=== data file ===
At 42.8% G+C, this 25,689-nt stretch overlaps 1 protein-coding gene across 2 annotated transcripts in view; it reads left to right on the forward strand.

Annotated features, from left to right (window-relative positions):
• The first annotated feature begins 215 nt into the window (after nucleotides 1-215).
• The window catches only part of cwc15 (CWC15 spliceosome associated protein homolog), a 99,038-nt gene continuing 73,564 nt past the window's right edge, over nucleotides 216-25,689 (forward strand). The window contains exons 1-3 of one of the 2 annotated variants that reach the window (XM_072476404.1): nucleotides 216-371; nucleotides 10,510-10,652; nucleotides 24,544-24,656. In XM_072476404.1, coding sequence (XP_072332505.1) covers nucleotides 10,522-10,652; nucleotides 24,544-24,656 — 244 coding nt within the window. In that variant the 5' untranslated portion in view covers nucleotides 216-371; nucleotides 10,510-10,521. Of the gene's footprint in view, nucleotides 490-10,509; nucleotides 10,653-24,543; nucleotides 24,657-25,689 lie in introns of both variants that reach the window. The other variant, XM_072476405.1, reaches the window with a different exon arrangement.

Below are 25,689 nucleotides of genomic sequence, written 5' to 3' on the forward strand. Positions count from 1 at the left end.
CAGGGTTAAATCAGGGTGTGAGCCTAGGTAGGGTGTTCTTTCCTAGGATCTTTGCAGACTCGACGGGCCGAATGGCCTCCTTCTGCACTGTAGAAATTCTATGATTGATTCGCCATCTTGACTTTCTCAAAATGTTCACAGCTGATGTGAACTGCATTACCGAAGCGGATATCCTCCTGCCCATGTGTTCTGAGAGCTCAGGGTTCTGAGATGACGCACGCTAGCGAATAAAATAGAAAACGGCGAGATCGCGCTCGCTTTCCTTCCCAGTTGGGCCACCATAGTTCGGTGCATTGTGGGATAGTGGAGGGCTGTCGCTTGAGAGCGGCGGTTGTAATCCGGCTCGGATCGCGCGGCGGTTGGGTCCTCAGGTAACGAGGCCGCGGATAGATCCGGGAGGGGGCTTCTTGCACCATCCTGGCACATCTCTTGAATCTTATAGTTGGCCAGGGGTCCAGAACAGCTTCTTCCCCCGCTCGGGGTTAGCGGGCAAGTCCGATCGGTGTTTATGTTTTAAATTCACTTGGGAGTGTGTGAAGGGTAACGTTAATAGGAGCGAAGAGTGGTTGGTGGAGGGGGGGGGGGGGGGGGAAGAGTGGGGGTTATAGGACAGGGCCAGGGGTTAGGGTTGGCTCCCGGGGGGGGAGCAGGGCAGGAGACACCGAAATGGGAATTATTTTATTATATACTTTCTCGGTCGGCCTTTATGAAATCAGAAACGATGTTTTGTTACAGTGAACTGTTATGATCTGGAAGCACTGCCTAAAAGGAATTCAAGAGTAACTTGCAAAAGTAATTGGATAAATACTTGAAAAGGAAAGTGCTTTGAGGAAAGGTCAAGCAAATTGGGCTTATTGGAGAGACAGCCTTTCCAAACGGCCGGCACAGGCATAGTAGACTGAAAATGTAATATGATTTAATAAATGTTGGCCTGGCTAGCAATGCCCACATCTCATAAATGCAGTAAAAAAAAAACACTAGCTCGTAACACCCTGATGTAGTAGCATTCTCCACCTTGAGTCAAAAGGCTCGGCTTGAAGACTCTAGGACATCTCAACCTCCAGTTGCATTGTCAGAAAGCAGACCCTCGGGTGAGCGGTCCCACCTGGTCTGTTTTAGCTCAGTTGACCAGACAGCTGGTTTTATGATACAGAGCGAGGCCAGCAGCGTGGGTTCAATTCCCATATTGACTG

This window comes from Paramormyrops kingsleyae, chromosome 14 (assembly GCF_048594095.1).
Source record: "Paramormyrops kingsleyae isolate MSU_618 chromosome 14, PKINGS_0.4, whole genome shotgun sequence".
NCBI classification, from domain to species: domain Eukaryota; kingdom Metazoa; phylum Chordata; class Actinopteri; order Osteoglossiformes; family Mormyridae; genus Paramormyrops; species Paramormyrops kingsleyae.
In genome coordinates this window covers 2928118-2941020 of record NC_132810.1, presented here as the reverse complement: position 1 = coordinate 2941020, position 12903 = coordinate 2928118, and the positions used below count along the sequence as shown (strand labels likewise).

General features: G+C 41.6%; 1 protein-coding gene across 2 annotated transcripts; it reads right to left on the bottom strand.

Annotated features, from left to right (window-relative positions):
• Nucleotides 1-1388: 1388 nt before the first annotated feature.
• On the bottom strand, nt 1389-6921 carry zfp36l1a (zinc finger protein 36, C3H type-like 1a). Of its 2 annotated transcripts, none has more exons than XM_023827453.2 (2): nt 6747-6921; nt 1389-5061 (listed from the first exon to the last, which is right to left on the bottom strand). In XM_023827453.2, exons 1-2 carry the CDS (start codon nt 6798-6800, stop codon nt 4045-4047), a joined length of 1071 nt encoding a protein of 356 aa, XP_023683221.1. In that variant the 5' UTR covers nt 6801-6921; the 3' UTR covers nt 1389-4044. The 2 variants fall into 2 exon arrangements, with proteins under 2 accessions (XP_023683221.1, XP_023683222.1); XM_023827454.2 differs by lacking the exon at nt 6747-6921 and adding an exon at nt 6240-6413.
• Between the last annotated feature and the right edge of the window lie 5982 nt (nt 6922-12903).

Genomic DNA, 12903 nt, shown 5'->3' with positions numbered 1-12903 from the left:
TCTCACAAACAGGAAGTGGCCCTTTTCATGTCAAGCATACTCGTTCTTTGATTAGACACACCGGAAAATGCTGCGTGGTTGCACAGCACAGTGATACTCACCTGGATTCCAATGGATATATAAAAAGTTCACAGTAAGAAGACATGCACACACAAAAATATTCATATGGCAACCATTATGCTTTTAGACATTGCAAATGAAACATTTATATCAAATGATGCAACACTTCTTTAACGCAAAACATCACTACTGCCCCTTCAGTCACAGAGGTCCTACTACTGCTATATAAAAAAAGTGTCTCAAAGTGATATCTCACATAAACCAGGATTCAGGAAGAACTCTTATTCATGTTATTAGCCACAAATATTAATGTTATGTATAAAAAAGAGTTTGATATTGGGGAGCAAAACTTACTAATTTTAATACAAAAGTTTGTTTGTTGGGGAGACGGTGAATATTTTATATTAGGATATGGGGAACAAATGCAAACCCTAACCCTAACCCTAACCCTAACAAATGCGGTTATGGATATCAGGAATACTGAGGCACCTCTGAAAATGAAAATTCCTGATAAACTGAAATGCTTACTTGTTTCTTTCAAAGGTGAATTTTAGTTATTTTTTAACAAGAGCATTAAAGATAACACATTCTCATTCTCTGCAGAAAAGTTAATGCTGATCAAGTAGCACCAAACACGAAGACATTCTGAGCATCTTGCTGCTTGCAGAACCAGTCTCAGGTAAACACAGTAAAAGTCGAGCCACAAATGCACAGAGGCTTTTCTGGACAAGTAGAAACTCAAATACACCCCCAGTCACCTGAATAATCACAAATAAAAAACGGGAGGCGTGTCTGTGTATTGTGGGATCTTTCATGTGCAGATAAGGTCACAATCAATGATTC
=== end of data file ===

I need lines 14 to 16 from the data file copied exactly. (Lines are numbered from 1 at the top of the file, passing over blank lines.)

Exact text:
• On the bottom strand, nt 1389-6921 carry zfp36l1a (zinc finger protein 36, C3H type-like 1a). Of its 2 annotated transcripts, none has more exons than XM_023827453.2 (2): nt 6747-6921; nt 1389-5061 (listed from the first exon to the last, which is right to left on the bottom strand). In XM_023827453.2, exons 1-2 carry the CDS (start codon nt 6798-6800, stop codon nt 4045-4047), a joined length of 1071 nt encoding a protein of 356 aa, XP_023683221.1. In that variant the 5' UTR covers nt 6801-6921; the 3' UTR covers nt 1389-4044. The 2 variants fall into 2 exon arrangements, with proteins under 2 accessions (XP_023683221.1, XP_023683222.1); XM_023827454.2 differs by lacking the exon at nt 6747-6921 and adding an exon at nt 6240-6413.
• Between the last annotated feature and the right edge of the window lie 5982 nt (nt 6922-12903).

Genomic DNA, 12903 nt, shown 5'->3' with positions numbered 1-12903 from the left: